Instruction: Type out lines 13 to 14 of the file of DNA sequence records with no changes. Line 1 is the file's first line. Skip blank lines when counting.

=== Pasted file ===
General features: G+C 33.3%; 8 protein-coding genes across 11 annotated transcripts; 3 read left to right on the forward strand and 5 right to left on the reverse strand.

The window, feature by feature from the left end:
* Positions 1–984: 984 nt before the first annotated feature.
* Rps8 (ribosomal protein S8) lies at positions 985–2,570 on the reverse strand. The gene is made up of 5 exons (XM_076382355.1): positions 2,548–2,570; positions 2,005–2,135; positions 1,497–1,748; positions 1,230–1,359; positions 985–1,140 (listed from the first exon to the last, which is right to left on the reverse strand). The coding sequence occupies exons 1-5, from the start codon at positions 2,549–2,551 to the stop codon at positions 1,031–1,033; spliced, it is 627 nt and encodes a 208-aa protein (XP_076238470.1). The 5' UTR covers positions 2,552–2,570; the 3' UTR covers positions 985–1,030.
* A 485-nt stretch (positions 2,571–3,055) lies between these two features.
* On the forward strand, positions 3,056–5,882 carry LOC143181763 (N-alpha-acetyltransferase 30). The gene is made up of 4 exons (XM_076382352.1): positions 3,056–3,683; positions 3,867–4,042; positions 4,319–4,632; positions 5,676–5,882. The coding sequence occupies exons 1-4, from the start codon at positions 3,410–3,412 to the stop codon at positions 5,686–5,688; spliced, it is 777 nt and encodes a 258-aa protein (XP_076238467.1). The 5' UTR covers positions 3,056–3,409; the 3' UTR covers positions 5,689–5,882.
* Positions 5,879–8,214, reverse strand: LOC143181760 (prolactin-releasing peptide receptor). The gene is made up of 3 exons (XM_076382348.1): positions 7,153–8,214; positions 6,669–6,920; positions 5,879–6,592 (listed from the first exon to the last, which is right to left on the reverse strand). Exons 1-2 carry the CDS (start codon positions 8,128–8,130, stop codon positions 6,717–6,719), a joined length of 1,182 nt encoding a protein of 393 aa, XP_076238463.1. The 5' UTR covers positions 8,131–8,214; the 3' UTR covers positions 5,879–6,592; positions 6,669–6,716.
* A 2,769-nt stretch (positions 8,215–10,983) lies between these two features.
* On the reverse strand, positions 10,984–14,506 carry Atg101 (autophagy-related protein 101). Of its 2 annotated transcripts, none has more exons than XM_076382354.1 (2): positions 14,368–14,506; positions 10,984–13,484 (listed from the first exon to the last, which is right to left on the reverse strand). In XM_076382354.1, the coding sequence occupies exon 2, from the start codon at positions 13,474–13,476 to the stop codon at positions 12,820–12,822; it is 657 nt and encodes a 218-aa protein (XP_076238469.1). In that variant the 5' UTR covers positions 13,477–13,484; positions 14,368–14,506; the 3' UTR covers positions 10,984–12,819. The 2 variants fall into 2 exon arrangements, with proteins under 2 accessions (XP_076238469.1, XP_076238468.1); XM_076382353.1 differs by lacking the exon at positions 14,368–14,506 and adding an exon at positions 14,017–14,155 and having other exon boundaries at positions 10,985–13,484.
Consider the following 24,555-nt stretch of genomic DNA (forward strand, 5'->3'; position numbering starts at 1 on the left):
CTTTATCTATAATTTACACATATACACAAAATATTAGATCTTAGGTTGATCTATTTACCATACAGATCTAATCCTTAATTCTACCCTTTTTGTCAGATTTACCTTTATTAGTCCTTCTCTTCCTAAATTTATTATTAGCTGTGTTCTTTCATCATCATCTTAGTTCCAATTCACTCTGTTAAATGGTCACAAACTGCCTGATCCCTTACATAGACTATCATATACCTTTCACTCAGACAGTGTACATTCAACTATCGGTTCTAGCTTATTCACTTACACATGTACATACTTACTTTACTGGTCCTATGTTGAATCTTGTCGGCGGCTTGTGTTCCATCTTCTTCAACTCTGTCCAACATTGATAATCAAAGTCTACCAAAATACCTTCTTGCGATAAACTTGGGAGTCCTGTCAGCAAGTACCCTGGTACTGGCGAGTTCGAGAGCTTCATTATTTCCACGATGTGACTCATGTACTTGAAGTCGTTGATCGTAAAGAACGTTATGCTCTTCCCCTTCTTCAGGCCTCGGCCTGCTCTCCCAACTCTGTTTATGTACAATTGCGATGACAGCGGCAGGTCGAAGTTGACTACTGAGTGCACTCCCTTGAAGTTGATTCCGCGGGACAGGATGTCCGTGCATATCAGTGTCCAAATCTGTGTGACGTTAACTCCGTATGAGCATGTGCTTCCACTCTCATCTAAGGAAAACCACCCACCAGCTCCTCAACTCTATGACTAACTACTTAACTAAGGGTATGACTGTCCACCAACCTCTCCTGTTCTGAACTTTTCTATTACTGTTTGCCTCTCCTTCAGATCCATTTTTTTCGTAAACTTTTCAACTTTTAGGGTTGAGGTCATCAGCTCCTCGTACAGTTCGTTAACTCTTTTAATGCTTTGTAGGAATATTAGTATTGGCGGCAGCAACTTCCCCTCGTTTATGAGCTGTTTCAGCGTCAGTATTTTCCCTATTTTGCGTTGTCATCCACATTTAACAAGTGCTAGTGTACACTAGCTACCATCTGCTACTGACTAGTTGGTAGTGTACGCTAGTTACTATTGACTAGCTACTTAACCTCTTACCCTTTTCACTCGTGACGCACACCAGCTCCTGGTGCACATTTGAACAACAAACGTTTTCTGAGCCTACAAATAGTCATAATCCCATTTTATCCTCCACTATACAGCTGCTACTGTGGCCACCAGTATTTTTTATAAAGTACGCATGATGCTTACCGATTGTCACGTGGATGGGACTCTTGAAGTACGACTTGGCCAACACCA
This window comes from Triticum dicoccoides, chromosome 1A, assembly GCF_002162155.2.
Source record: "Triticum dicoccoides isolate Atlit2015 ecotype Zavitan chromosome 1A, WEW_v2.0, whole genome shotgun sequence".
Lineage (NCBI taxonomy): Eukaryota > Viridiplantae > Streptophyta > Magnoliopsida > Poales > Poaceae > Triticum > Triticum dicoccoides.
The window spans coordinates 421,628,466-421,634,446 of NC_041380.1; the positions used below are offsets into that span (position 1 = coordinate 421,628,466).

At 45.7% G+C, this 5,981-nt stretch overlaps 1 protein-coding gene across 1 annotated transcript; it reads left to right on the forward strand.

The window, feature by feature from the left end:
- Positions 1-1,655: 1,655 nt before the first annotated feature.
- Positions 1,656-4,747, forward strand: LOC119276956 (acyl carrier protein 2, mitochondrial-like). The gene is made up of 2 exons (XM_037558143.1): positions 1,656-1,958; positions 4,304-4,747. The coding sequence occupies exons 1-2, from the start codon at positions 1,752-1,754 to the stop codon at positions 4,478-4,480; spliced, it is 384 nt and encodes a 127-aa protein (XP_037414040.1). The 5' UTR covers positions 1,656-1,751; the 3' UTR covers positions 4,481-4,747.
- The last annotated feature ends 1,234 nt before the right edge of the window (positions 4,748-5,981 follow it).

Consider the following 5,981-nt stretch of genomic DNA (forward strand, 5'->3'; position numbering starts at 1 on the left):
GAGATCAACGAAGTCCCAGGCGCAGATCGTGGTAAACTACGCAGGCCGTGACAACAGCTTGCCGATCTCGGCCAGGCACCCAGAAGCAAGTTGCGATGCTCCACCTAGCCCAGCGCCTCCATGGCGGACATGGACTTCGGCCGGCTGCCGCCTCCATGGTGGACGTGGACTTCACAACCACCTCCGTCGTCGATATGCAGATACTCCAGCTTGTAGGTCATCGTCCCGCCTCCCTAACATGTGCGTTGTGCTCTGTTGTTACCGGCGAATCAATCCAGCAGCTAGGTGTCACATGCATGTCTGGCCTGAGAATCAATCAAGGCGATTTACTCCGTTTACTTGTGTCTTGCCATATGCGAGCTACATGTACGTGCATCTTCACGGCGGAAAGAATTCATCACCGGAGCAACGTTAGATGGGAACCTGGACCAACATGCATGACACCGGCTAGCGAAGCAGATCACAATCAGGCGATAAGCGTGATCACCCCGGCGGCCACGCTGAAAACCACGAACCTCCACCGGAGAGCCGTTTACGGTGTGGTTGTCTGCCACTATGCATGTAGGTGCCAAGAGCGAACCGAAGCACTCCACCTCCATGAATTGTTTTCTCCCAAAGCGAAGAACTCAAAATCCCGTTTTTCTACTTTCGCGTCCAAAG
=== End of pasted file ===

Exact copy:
Source record: "Triticum dicoccoides isolate Atlit2015 ecotype Zavitan chromosome 1A, WEW_v2.0, whole genome shotgun sequence".
Lineage (NCBI taxonomy): Eukaryota > Viridiplantae > Streptophyta > Magnoliopsida > Poales > Poaceae > Triticum > Triticum dicoccoides.